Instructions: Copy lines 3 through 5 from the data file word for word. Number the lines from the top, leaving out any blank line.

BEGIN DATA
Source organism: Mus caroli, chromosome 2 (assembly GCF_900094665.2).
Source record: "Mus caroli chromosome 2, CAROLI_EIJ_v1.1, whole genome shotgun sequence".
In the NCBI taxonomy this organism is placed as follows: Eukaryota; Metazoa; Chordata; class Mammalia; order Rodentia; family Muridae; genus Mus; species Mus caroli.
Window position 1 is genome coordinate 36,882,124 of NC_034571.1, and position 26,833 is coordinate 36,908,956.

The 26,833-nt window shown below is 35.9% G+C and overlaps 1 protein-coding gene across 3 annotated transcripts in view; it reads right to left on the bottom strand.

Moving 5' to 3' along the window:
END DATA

In the NCBI taxonomy this organism is placed as follows: Eukaryota; Metazoa; Chordata; class Mammalia; order Rodentia; family Muridae; genus Mus; species Mus caroli.
Window position 1 is genome coordinate 36,882,124 of NC_034571.1, and position 26,833 is coordinate 36,908,956.

The 26,833-nt window shown below is 35.9% G+C and overlaps 1 protein-coding gene across 3 annotated transcripts in view; it reads right to left on the bottom strand.